The project manager is the conductor. But, unlike an orchestra conductor, the traditional project manager often funds the orchestra, writes the music and plays an instrument as well as wielding the baton.
I advocate a new type of project manager, who, like his orchestral counterpart, focuses on getting the team to play together rather than trying to be part of the team.
Whereas the team approach is appropriate for a tangible service such as producing drawings and specifications for a design, “thin” project management is concerned with expert orchestration of the project, not the production or process.
The problem is that when project managers go to meetings, they feel they must produce something to justify their fee. They often end up drawing up the design information and construction programmes and get sucked into endless discussions about who does what and when. Such distractions should be avoided and the project manager should step back from the team to see the overall picture. The fee is lower because nothing tangible is being produced, but time is saved.
The other key to thin project management is continuity. There is only one project manager all the way through the project. And if all that is provided is project orchestration, it has to be the best. Having just one person running the project from conception to completion provides the best overview and the best advice.
So, what are the key characteristics of thin project management?
- reliance on one individual throughout the project. This provides a continuous thread through the project and no variations in interpretation
- thin project managers subsume themselves into clients’ organisations to the extent that they even use the client’s notepaper
The new type of project manager, like his orchestral counterpart, focuses on getting the team to play together rather than trying to be part of the team
- it is most suited to non-expert clients on large, complicated projects
- after formulation of the brief, all client instructions and directions are given by the project manager acting as the client. However, during the project there are situations where the client needs to be consulted directly on issues such as fine-tuning the brief, important aesthetics and the client’s detailed technical requirements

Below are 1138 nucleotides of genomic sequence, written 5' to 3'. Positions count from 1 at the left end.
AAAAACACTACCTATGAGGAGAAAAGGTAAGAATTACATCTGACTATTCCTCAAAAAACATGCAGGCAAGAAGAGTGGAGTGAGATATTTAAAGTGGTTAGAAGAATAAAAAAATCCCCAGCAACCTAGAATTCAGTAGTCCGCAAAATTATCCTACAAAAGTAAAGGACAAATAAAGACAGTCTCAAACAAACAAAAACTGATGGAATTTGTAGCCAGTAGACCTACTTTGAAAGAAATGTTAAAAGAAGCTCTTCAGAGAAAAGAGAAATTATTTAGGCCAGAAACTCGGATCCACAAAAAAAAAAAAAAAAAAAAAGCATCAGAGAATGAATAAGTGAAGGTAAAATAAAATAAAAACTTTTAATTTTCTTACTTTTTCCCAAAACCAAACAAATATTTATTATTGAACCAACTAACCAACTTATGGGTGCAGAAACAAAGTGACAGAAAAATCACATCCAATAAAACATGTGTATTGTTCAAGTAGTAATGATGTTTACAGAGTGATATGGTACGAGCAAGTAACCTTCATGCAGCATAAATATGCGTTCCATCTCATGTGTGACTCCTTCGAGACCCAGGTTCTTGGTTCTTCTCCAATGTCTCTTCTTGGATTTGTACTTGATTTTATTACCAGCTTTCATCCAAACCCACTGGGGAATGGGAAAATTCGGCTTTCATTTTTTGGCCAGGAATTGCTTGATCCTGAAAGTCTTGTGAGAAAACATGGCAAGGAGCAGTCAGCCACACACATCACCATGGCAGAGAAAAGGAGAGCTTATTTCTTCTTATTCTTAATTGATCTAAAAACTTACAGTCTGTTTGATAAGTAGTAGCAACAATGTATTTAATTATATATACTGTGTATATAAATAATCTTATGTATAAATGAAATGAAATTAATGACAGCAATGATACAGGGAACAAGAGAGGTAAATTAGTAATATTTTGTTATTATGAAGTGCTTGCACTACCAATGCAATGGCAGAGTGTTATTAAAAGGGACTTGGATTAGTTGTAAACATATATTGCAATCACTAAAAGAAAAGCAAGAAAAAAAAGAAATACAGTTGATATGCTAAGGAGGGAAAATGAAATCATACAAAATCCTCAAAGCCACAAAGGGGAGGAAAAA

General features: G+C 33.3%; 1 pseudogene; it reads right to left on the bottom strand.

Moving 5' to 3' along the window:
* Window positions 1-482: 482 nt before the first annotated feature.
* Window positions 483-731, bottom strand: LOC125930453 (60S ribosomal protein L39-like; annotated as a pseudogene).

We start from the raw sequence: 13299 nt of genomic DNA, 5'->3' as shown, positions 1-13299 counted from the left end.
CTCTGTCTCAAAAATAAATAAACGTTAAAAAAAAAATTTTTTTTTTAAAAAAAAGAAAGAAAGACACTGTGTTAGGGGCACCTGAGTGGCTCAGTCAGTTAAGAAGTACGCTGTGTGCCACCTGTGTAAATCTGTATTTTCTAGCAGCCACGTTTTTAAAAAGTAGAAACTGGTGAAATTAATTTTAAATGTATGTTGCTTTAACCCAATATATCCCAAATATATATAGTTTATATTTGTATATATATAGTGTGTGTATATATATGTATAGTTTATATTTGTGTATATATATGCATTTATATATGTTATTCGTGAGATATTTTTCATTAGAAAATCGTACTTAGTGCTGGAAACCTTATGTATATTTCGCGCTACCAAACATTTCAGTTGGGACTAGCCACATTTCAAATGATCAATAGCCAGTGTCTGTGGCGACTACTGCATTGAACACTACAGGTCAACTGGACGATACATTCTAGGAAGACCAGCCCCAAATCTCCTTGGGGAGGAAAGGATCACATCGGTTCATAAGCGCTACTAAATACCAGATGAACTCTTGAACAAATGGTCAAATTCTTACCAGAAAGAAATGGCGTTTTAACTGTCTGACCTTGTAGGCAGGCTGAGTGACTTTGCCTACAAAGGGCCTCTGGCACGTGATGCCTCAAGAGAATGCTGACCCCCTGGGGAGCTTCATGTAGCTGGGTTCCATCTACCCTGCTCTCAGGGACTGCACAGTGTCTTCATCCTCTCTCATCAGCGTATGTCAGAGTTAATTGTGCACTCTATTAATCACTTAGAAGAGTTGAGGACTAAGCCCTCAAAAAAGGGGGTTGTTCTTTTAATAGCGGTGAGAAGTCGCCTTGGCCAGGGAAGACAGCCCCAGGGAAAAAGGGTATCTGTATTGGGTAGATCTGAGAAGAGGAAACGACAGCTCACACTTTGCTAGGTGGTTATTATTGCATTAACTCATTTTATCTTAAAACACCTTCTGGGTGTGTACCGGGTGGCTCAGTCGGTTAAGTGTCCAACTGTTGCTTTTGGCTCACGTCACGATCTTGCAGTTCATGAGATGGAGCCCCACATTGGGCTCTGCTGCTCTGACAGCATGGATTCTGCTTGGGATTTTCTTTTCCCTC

- the project hierarchy and meeting structure must be developed by the project manager with the client, and be controlled during the project, largely by the personality of the project manager
- the project manager does not chair or write minutes of design meetings or contractors’ progress meetings, except where they are client meetings. Administration should not take the place of active management and orchestration
- thin project managers recognise the architect as the design team leader whose organisation should empower and manage the design. The same applies to the contractor.
As projects become more complex and fragmented, there is a tendency to get more people involved in the project management. Unless carefully defined, this can actually slow down and confuse decision-making, and adversely affect the outcome of the project.
Too often, the project manager has to be seen to be doing something. This is often caused by conflicting agendas, lack of a clear strategy and excessive committee decision-making. Thin project management does not solve these problems, but it does impose a regime where clarity in a complex project is easier to find. A more targeted role means that fees are more economic and better deployed in obtaining total project value.
Lawrence Brenchley is the founder of Brenchley Project Management.